*Note: This essay was originally published on the (Australian) Lowy Institute’s commentary and analysis site – The Interpreter.
The recent news that two-thirds of United Nations member states negotiated a treaty that bans nuclear weapons was undoubtedly met with enthusiasm in much of New Zealand, which reportedly had a leading role in shepherding the talks to success. Alongside the Kiwis, 121 other non-nuclear UN member states support the Treaty on the Prohibition of Nuclear Weapons, which will be brought for signature to the UN General Assembly this September (where it will enter into legal force 90 days after 50 states ratify the treaty).
As an American army officer that attended graduate school in Wellington and recently returned from service in Korea, this diplomatic effort leaves me puzzled and wondering what New Zealand actually stands for.
Decades have passed since New Zealand first adopted its own sweeping domestic anti-nuclear legislation in 1987. So powerful and broad that it sparked the undoing of the NZ-US leg of the ANZUS alliance, at the time the foundation of Kiwi security (since replaced by a big bet on geographic remoteness). This independent stance against nuclear weapons has become a potent part of New Zealand’s strategic culture, so much so that it’s an accepted plank for both major political party platforms. That’s why the nuclear ban treaty was so welcomed in NZ. Even at a high cost, Kiwis are against nuclear weapons. Period.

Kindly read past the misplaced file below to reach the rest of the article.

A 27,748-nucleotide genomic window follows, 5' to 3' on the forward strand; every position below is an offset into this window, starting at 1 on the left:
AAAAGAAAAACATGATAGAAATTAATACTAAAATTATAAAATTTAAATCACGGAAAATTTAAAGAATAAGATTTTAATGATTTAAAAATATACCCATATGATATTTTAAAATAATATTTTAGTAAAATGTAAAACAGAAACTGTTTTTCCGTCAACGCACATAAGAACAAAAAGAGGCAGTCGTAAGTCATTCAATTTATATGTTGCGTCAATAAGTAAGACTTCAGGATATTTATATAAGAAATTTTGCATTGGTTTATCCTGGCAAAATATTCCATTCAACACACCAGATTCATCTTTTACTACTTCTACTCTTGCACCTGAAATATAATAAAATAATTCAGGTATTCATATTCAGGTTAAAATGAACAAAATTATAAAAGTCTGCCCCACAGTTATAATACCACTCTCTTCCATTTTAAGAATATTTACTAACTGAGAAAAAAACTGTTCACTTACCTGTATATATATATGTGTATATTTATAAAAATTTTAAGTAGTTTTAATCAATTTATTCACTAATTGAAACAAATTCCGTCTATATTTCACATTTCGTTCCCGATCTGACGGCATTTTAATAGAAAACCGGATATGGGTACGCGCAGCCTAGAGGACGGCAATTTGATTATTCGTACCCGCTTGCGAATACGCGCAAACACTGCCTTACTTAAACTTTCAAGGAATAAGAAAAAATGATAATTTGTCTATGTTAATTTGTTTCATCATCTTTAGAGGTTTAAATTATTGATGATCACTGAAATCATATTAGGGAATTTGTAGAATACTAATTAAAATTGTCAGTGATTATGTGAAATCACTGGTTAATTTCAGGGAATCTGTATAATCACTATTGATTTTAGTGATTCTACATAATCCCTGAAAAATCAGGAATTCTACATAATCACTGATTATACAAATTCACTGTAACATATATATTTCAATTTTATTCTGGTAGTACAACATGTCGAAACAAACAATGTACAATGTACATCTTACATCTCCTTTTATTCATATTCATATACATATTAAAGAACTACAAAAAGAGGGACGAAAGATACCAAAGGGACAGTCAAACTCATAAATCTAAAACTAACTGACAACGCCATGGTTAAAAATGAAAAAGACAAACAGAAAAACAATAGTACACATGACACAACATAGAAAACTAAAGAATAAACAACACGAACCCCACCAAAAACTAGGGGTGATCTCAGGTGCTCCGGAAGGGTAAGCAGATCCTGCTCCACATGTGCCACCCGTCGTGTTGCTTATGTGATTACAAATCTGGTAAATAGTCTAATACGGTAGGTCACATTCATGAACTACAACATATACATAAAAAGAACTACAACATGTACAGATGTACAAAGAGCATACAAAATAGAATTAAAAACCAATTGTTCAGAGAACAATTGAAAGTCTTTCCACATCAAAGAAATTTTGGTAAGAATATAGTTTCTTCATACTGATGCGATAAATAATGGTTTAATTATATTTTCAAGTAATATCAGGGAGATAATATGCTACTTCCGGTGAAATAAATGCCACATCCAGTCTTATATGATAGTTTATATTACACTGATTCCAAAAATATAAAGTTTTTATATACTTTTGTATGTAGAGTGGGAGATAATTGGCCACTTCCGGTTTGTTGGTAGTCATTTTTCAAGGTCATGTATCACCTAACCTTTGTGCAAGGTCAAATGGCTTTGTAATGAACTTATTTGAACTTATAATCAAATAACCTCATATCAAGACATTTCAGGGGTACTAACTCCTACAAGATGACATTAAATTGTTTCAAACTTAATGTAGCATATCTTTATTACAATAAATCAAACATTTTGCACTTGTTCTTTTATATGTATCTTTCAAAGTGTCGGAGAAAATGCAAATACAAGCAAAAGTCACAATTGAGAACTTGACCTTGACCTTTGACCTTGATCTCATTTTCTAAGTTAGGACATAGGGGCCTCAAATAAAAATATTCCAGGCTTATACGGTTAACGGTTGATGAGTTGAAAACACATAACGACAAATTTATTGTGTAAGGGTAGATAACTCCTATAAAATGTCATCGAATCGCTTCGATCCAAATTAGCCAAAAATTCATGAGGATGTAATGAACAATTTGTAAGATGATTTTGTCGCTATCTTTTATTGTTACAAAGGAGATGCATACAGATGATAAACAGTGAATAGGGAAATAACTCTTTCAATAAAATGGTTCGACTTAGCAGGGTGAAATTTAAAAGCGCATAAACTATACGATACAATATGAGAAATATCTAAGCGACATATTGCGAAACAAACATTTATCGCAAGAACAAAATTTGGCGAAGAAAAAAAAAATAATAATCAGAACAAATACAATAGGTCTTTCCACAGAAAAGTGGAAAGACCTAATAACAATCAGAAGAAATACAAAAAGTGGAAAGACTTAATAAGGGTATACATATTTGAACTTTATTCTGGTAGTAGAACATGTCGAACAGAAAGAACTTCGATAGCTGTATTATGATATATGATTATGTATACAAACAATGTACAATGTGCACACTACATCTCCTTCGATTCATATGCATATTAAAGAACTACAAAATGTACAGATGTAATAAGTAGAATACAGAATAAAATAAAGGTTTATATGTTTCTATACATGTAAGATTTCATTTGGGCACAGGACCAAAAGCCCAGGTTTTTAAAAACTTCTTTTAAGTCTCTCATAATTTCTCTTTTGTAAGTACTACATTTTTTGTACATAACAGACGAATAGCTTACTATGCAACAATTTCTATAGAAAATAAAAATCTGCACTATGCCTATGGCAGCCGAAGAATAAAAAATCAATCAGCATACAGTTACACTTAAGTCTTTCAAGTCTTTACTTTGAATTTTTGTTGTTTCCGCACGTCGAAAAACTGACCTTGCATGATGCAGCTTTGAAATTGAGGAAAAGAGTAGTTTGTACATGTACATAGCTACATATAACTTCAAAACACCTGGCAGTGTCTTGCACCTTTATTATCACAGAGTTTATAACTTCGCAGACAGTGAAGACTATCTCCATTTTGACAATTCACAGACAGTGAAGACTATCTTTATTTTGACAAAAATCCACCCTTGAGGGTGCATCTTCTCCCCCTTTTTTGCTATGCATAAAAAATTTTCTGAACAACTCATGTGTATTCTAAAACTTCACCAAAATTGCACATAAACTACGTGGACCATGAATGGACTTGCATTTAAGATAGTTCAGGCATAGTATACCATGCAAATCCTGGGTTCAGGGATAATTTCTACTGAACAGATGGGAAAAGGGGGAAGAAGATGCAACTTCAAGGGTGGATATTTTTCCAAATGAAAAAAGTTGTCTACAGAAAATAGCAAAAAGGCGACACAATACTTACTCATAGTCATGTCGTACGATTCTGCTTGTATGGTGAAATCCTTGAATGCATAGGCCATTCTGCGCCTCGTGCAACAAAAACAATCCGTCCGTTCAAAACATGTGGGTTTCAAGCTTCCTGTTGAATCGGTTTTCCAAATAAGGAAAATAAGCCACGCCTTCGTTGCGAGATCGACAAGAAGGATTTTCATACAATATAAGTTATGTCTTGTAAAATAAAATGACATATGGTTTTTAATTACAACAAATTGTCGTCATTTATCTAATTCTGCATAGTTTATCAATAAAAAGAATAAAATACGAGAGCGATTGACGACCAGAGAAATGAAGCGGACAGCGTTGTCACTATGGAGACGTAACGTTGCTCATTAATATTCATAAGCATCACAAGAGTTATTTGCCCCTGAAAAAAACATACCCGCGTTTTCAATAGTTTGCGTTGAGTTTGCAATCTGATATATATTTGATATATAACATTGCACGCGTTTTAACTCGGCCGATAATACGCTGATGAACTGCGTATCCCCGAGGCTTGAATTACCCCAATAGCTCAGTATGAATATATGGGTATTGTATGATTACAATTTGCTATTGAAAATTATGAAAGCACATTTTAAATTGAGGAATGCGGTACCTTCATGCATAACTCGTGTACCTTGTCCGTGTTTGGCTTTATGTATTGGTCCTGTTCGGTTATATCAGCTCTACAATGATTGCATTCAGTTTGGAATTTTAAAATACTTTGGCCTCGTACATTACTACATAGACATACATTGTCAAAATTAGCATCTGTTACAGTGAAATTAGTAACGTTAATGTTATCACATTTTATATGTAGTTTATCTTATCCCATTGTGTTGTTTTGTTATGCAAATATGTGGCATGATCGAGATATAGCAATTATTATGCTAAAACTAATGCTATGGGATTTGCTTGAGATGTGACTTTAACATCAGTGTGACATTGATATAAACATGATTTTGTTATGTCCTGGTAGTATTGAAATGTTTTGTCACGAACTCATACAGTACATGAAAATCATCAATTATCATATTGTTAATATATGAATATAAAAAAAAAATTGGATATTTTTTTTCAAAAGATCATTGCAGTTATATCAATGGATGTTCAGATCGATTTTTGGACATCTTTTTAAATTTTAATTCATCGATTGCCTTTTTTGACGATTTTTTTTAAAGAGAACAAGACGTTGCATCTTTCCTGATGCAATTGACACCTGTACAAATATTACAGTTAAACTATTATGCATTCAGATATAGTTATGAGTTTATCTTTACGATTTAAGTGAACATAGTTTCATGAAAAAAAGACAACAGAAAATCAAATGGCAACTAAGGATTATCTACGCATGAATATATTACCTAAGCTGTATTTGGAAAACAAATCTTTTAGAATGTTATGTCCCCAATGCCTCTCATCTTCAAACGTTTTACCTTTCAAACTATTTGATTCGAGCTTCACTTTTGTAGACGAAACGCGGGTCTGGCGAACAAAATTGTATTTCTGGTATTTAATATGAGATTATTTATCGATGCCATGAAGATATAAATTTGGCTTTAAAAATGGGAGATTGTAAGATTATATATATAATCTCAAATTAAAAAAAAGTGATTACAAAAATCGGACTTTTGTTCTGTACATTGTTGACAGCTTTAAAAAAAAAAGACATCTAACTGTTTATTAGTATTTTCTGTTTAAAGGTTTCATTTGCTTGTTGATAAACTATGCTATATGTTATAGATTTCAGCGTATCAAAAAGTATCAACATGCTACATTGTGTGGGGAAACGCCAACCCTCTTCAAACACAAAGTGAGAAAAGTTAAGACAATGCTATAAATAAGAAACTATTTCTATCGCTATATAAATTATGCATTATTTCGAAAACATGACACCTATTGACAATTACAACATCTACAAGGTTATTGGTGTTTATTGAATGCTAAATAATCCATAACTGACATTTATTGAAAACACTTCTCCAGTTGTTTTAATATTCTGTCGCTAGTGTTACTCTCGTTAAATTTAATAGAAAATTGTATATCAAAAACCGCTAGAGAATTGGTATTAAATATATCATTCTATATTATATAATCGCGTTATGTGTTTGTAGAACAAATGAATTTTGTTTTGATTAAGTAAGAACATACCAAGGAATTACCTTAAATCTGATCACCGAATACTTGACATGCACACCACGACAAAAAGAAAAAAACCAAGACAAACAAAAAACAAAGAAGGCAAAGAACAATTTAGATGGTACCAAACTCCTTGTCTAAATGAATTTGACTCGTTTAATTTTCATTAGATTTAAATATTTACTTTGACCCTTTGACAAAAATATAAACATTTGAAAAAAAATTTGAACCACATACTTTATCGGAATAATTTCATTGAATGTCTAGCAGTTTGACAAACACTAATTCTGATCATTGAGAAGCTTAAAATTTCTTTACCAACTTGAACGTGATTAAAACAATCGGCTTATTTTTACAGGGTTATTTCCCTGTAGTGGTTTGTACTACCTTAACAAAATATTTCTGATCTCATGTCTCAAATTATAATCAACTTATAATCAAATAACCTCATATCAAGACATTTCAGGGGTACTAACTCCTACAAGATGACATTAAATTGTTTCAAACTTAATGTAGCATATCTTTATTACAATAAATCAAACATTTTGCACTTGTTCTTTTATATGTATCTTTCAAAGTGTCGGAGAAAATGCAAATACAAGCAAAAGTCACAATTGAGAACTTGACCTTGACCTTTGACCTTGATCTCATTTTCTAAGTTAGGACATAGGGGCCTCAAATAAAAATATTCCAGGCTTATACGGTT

But those of us within maximum effective range of the nuclear weapons problem aren’t so sure this is a good thing.
First, there’s the reality gap. This treaty wasn’t adopted by a single nuclear weapons state, will not ‘result in the elimination of a single nuclear weapon,’ and, most importantly, Kim Jong Un hasn’t registered an opinion. Presumably, he doesn’t have his pen (or uranium) at the ready.
Let’s imagine tomorrow came and America acted on this treaty’s logic and immediately made moves to disband, dismantle, and destroy its entire nuclear weapons enterprise. The last day of the American nuclear umbrella in Asia would be the first of the Japanese and South Korean nuclear weapons programs. One step back, two steps forward; proliferation by subtraction. If failed treaties could speak, the Kellogg-Briand Pact would dismiss this anti-nuclear weapons treaty as ‘too idealistic’: nuclear disarmament will not be achieved by legalism, even if it is supported by uber-well-meaning bands of states.
Second, if nuclear disarmament will be effected at all, it will not be by insufficiently committed actors like New Zealand. Let’s not confuse rhetoric with resources.
If New Zealand’s policy to end nuclear weapons is to be taken as more serious than a bumper sticker wishing for a ‘Free Tibet’, it should match this aim with commensurate means.
Surely the sharpest case for disarmament today is the danger posed by North Korea’s nuclear and intercontinental ballistic missile, which is approaching range that would threaten New Zealand. So why is the Kiwi commitment to the United Nations cause on the Korean peninsula so paltry; a handful of soldiers, at best?
One would think that with decades of tradition backing such a policy, and with domestic political support to spare, New Zealanders would bring relatively large and significant military resources to bear in the effort to contain the North Korean nuclear weapons program.
Most critics would point to crude measures, like defense spending as a percentage of GDP, and use these as a cudgel to heap scorn on nations that don’t do ‘enough’. This critic won’t go take that route. Sure, New Zealand’s defense dollars are relatively low, but there’s certainly enough to put some real skin in this game and match the country’s rhetoric and policy with actual pointy-end-of-the-spear resources.
Because it’d be nice, for those of us on the line, if we had more help in holding back the world’s worst nuclear problem; not just empty words and slogans.